- Dangerous Spirits: The Windigo in Myth and History by Shawn Smallman
Windigos are a perfect mystery for ethnohistorians, anthropologists, or fans of the macabre. People transforming into cannibalistic winter spirits with supernatural powers and hearts of ice sounds like something from the fantasy series Game of Thrones. However, Windigo phenomena are found in the Indigenous folklores and histories of central Canada.
What were precontact beliefs regarding Windigos, and how did European colonization influence their evolution over time? Were they mythological beings, exaggerated like “Bigfoot” into tall tales? Were they manifestations of culture-bound mental illness, exacerbated by the trauma of genocide? What are Windigos today? These are some of the questions explored in Shawn Smallman’s Dangerous Spirits.
Shawn Smallman, who holds a PhD in history, is a professor of international and Latin American studies at Portland State University. His self-proclaimed love of mysteries and ghost stories is evident in this book.
Smallman chronicles many accounts of Windigos, placing the phenomena in wider colonial contexts. The scholar explores Windigos in precontact Indigenous mythology and in cultural beliefs about family structures and women. He covers early European reactions to encounters with Windigos and then discusses conflicts between missionaries and believers in the Windigo, linking them to structural violence. Finally, he examines how Canadian criminal justice and medical systems handled suspected Windigos into the twentieth century, as well as those who killed them out of fear or mercy.
Smallman’s work is well referenced, with many accounts involving the Cree peoples of the Canadian Prairies and of the boreal forests near Hudson Bay. He is also sensitive to the political complexities of this subject, mentioning the appropriation of Windigos in popular culture, and contemporary efforts by First Nations to reclaim Windigos as a cautionary symbol for capitalistic greed and overconsumption.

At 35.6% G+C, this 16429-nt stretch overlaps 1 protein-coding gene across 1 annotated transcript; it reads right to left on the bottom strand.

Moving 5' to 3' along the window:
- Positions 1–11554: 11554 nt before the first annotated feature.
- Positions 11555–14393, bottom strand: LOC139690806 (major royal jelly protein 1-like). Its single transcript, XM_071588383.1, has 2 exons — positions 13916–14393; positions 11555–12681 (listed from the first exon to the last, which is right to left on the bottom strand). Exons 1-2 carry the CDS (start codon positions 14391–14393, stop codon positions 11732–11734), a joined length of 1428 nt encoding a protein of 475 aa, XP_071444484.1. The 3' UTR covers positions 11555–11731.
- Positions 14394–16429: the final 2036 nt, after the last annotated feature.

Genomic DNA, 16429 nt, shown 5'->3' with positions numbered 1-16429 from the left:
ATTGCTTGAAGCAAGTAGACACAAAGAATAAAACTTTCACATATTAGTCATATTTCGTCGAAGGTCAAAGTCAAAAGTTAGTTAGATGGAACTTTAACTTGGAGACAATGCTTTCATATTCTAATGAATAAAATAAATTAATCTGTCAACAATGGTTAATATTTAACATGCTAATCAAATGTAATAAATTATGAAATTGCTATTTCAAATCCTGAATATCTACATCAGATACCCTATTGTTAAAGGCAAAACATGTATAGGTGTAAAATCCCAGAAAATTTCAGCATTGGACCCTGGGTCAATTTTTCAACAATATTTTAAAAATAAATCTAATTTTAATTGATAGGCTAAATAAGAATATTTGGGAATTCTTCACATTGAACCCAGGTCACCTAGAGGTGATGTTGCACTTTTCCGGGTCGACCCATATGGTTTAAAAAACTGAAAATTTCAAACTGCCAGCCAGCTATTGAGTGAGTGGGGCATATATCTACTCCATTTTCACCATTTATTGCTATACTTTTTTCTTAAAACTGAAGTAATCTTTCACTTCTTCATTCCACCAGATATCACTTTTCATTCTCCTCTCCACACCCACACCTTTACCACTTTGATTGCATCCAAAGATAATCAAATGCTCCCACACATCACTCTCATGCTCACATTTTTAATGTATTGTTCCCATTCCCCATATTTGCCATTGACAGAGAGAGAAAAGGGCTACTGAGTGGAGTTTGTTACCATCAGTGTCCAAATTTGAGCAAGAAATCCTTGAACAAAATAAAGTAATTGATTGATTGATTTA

I believe Smallman’s inferences regarding the evolution of Windigo beliefs over time would be stronger with a greater focus on specific cultures and ethnographic details. I find it overly generalizing when Smallman refers to the beliefs of “Algonquians,” since the cultures [End Page 332] of that large language family can vary greatly. For example, while the Yurok and Wiyot of northwestern California speak Algic languages, their linguistic links to Algonquian-speaking cultures, like the Plains Cree, are separated by thousands of years and miles, and they do not share a belief in Windigos.
Overall, I think Dangerous Spirits is a fascinating book. I believe it would be equally fascinating to those interested in Windigos or in the intercultural history of Canada. Furthermore, ethnohistorians of this region, or medical anthropologists interested in culture-bound syndromes, may find this book very useful.